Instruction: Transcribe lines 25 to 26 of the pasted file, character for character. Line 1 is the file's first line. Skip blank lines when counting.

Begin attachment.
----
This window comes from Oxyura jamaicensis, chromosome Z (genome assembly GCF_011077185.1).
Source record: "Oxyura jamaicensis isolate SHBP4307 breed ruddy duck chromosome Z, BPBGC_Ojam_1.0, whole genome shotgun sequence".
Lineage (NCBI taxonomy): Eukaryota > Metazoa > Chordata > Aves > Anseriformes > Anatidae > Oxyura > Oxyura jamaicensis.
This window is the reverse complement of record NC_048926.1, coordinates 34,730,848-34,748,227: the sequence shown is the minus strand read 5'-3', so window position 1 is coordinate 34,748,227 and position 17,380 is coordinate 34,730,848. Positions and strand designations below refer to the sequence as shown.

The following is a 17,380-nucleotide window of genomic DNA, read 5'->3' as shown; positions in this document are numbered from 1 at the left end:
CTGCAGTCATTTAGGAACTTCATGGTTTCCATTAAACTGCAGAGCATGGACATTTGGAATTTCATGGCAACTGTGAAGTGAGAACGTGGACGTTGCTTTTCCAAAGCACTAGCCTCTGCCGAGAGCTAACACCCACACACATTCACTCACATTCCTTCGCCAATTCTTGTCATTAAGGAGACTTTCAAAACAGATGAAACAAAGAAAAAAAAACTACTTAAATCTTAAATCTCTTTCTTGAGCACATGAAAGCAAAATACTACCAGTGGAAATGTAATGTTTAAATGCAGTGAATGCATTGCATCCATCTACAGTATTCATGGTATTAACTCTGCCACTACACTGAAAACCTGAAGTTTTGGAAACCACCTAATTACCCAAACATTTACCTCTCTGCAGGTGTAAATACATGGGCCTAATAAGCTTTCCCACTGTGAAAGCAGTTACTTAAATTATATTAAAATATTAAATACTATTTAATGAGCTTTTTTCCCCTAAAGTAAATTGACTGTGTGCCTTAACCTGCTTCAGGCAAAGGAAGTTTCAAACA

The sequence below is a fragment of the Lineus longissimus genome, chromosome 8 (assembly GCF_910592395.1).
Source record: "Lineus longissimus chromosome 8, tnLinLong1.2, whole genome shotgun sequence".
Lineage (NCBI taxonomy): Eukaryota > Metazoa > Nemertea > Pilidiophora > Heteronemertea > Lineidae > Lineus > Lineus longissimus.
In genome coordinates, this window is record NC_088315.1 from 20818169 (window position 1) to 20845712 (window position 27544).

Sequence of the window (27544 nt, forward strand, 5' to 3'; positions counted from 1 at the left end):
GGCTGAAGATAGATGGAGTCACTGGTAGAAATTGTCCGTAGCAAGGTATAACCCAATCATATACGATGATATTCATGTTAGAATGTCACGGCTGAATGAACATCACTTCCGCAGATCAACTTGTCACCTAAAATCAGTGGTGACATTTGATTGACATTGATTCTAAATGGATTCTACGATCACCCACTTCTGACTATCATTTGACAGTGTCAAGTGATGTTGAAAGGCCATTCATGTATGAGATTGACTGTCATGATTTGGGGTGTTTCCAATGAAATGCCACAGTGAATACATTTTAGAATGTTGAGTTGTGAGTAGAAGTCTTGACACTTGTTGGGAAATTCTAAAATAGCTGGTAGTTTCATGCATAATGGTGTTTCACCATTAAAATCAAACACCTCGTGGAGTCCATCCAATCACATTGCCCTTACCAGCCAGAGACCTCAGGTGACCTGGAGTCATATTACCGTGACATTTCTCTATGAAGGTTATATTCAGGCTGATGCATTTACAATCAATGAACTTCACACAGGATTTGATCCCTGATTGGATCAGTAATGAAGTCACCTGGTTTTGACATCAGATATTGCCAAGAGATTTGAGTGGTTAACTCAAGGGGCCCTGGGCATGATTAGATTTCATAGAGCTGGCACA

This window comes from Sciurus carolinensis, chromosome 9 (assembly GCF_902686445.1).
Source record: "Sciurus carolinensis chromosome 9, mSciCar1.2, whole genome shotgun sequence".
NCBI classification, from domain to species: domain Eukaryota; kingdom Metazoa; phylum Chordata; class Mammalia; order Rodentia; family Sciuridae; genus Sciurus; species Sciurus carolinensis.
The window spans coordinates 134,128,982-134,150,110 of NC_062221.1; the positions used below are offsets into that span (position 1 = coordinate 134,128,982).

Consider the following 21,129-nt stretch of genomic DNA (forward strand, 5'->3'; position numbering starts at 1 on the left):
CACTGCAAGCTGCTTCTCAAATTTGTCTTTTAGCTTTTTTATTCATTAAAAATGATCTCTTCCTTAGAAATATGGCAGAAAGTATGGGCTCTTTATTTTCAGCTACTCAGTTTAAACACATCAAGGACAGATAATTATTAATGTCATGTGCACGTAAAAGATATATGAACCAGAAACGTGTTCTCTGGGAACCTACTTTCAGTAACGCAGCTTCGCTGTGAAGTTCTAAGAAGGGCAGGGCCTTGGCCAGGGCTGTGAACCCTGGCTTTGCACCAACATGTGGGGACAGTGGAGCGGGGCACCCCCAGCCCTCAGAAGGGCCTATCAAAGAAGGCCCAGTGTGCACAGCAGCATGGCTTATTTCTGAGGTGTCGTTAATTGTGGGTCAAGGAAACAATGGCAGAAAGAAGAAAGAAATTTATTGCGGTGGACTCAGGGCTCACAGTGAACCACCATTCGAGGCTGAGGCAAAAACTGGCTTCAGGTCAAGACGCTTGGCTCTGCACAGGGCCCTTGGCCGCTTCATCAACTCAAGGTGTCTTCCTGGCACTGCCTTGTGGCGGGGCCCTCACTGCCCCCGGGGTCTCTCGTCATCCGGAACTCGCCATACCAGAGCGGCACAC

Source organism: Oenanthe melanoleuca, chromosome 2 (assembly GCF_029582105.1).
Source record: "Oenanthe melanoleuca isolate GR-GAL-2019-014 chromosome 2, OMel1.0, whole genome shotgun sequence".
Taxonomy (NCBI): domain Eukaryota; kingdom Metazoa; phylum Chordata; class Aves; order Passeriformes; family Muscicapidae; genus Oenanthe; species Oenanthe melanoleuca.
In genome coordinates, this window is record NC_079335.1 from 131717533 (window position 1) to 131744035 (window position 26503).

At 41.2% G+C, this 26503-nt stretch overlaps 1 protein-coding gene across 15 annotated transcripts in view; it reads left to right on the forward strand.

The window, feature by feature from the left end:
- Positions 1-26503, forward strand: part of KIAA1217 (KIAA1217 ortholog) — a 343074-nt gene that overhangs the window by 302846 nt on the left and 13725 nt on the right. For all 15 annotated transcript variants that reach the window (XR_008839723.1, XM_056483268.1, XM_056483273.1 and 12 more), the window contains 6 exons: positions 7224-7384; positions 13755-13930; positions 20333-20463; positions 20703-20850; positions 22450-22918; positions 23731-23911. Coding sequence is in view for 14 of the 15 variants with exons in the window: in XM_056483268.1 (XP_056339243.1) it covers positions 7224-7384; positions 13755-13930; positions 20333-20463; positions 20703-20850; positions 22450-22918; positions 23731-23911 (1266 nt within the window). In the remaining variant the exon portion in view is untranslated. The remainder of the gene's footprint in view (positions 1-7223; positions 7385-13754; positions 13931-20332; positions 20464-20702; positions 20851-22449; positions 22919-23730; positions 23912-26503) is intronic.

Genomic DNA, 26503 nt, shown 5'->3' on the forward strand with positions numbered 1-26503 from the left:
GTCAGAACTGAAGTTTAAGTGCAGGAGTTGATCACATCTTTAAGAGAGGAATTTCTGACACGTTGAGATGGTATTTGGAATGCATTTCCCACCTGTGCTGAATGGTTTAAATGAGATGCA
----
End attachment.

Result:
- Positions 1-26503, forward strand: part of KIAA1217 (KIAA1217 ortholog) — a 343074-nt gene that overhangs the window by 302846 nt on the left and 13725 nt on the right. For all 15 annotated transcript variants that reach the window (XR_008839723.1, XM_056483268.1, XM_056483273.1 and 12 more), the window contains 6 exons: positions 7224-7384; positions 13755-13930; positions 20333-20463; positions 20703-20850; positions 22450-22918; positions 23731-23911. Coding sequence is in view for 14 of the 15 variants with exons in the window: in XM_056483268.1 (XP_056339243.1) it covers positions 7224-7384; positions 13755-13930; positions 20333-20463; positions 20703-20850; positions 22450-22918; positions 23731-23911 (1266 nt within the window). In the remaining variant the exon portion in view is untranslated. The remainder of the gene's footprint in view (positions 1-7223; positions 7385-13754; positions 13931-20332; positions 20464-20702; positions 20851-22449; positions 22919-23730; positions 23912-26503) is intronic.

Genomic DNA, 26503 nt, shown 5'->3' on the forward strand with positions numbered 1-26503 from the left: